It was after 200,000 people had died of COVID that I accepted a hug from someone who didn’t live in my household. On a cool November evening in L.A., the pandemic was still raging in hospitals nearby, but I was standing in the doorway of my friend’s apartment. Even though I knew the danger of hugs in the time of COVID, when he went in for one, I didn’t resist; after eight months, the embrace was instinctual.
Prior to the pandemic, it was an accepted fact that America was a nation of huggers. We hugged to say “hello”; we hugged to say “goodbye”; our politicians hugged; and there was an “I’m a hugger” personality type. To that end, some wondered if the pandemic was deadlier in the U.S. than in Asian countries because of our insistence on hugging. In December, the World Health Organization went as far as to issue a warning directly to Americans — that we should “avoid those hugs” during the holiday season.
As the end of the pandemic inches closer, there’s talk about whether or not we’ll return to our hugging ways. And if so, how we might hug safely. But these sorts of questions are being asked under the wrong pretext. In fact, it may surprise you to find out that Americans, despite our reputation, aren’t nearly as inclined to hug and touch each other as our culture would have you believe.
In the past year alone, more than 250 reporters have contacted Tiffany M. Field to talk about the ramifications of living through an era starved of human touch. Field is the director of the Touch Research Institute at the University of Miami School of Medicine, where she studies the effects of touch therapy at all stages of life, from newborns to senior citizens. “I’m getting five calls a week,” she tells me. “I’d say one-third of them are from British countries — New Zealand, Australia and U.K. — and the other two-thirds are from the U.S.”
But, she continues, “I don’t think we’re aware of how much Americans were a non-touching culture before COVID.” Along those lines, she notes that concerns around the slow death of “the hugger” began in 1998. That year, she and her colleagues observed 40 teens at McDonald’s restaurants in Paris and Miami to assess the amount of touching and aggression at play during their peer interactions. The American adolescents, according to Field, spent less time “leaning against each other, stroking, kissing and hugging than did the French students.” In lieu of touching, the American teens instead showed more self-touching and aggressive verbal and physical behavior.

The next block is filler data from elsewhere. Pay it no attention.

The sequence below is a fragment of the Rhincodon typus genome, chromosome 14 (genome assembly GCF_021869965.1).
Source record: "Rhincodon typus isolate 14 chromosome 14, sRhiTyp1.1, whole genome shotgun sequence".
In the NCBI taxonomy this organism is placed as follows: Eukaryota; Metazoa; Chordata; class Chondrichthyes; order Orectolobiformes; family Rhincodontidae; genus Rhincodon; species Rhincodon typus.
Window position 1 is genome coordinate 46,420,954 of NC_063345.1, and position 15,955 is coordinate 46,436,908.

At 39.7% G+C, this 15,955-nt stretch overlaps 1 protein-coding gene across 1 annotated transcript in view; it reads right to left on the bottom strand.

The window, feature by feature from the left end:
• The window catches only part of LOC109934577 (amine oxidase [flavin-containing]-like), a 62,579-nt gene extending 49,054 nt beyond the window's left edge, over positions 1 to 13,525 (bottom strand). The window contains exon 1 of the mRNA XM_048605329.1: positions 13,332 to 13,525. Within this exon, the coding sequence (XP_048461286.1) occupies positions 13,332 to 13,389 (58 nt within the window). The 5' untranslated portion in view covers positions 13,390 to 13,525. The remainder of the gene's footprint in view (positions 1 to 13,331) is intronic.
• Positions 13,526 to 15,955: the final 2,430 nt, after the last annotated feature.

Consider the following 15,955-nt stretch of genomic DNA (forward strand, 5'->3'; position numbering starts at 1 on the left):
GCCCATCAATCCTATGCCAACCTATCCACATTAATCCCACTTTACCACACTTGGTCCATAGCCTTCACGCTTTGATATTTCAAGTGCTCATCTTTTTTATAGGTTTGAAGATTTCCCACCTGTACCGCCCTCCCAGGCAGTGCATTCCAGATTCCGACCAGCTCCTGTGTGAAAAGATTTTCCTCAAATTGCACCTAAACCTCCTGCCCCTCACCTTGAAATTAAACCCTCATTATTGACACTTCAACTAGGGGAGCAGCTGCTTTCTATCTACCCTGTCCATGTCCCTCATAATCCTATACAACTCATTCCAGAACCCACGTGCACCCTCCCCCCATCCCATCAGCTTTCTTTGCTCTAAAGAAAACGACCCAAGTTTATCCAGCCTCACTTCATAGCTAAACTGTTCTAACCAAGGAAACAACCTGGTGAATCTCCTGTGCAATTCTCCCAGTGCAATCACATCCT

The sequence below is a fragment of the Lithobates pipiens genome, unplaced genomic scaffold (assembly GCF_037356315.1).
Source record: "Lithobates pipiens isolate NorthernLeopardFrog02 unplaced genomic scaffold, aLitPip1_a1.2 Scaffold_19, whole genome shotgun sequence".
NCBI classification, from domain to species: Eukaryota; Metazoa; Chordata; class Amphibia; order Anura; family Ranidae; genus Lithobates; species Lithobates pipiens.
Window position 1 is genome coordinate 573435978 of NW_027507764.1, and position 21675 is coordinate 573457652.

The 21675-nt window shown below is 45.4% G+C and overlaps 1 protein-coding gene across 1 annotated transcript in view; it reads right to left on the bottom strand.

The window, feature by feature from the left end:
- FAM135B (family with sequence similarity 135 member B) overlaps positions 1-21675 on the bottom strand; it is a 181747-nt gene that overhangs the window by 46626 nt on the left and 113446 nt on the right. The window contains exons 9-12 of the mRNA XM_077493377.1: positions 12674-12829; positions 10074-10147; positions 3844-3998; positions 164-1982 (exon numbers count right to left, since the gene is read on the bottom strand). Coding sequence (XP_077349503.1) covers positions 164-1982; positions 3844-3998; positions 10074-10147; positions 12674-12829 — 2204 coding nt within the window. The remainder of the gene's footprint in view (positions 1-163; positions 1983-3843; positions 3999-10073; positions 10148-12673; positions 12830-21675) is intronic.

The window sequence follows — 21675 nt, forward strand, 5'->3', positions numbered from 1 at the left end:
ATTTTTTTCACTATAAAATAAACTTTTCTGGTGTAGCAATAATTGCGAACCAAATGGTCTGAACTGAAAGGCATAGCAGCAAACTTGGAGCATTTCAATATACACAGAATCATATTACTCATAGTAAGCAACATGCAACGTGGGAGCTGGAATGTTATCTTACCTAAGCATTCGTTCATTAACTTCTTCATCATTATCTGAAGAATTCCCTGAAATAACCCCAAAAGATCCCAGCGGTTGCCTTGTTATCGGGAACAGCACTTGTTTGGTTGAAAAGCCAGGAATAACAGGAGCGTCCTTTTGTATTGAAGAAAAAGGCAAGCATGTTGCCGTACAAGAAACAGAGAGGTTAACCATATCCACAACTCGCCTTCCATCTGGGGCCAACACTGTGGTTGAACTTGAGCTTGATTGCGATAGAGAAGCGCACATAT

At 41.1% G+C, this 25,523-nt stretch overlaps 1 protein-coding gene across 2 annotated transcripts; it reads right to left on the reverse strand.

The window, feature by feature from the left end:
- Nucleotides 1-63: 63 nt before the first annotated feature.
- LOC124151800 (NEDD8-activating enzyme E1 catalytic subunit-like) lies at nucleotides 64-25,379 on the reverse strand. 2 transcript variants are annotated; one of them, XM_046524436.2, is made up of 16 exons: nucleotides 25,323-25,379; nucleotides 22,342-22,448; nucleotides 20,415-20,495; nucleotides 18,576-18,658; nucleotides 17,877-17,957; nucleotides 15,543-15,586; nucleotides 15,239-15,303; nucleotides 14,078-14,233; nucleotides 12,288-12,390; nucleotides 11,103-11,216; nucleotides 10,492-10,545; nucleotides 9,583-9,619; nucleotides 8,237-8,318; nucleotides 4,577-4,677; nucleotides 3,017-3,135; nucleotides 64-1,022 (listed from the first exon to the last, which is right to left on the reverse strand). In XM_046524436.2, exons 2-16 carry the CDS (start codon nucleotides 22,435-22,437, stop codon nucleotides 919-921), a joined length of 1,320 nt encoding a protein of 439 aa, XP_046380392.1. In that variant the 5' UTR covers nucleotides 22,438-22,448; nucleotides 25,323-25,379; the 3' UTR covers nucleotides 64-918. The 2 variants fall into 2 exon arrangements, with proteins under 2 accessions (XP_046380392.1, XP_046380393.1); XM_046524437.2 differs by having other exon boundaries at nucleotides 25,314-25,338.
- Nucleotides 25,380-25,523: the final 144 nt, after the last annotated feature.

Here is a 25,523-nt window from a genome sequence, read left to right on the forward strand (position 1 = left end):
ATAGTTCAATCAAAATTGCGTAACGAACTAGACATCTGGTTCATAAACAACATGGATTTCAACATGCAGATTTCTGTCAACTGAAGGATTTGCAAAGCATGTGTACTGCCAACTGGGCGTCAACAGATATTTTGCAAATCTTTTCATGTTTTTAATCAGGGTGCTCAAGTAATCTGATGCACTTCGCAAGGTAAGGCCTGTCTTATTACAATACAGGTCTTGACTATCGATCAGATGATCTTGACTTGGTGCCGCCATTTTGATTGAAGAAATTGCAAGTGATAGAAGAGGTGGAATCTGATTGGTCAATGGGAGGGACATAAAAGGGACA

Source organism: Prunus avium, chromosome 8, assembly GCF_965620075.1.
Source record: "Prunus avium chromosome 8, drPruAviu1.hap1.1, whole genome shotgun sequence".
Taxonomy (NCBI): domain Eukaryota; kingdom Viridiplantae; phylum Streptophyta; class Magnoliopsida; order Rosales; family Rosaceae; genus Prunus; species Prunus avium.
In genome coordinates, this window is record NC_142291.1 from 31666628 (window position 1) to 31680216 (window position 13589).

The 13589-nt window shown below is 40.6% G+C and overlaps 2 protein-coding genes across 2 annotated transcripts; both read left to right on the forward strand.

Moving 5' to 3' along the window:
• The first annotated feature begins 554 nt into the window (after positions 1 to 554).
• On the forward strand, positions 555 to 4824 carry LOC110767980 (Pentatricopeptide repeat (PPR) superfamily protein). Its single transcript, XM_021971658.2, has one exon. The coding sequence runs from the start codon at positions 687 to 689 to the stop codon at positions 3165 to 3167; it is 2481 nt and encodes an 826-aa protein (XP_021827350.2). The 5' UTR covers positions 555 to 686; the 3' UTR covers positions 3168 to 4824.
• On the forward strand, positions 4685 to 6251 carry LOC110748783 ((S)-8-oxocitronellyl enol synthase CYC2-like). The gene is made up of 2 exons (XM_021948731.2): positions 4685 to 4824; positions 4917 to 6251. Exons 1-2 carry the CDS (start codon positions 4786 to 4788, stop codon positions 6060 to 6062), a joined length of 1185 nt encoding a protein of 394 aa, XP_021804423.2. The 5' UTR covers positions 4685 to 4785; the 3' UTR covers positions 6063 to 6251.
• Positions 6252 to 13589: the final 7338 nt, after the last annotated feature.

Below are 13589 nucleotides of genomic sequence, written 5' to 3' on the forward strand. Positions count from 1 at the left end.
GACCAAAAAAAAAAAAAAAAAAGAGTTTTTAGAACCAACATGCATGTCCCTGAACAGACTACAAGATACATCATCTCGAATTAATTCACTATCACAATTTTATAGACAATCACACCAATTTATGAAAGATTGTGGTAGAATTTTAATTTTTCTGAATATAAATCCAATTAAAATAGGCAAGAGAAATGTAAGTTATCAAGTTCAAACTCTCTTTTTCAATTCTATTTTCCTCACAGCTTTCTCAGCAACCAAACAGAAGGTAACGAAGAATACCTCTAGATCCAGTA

The findings echoed observations anthropologists have made in the past while observing tribes in New Guinea. “There were two tribes living next to each other and the tribe that was physically affectionate with each other was non-aggressive, while the tribe that wasn’t physically affectionate was filled with headhunters,” Field explains. She goes on to suggest that touch deprivation could help explain why CDC statistics on young adult male homicide in the U.S. is off-the-charts.
In more recent history, Fields points to the #MeToo movement as another moment when “hugger” culture was re-evaluated. When people were (justifiably) calling out hugs that they didn’t want, some started to think about “reading all kinds of non-verbal cues” before approaching someone physically. “People have actually asked me, ‘What do you do now?’” Field tells me. “‘Do you ask permission?’ How awkward is that? If you want to naturally greet someone, you’re not going to ask them permission.”
Moreover, long before COVID consecrated the fist bump as part of our haptic lexicon, Field says “we saw a lot of elbow bumping amongst young people going on. Then, during the beginning of COVID, people were quite delighted with that, maybe because it was a new form of greeting.”
It helps too that the sort of “hugging” that once dominated American culture was, per Field, “not very satisfying” to begin with. “The French bear hug,” she says. “We Americans A-frame hug — shoulder’s kind of surround each other, but the feet are way out at the end, into an A.”
Whatever the reason, Yvonne Shevnin, owner of the Snuggle Salon, which prior to the pandemic provided one-on-one snuggle sessions for about 500 clients, has the sense that despite all of the touch deprivation during quarantine, her clientele is unlikely to “come back in droves.” “At least not until we have a better understanding of the science around vaccines and the variants and what our safety level is,” she tells me. (Which is something people already seem to be thinking about: Since the holidays, Google Trends data shows that searches for “can you get COVID from a hug?” are on the rise.)
For what it’s worth — and I realize this is a sample size of one and that I come from a Persian family where such an embrace is as vital as air — I could still use a good hug after all of this time in isolation. (No disrespect meant to Field, who I am sure is right about the overall trend.) Which is probably why I gave in so easily to my friend back in November, despite the fact that over the last 12 months I’ve trained myself to cross the street whenever I notice another person approaching. Maybe that doesn’t say so much about America or Americans (again, Field is the expert here). But it definitely says something about the human condition.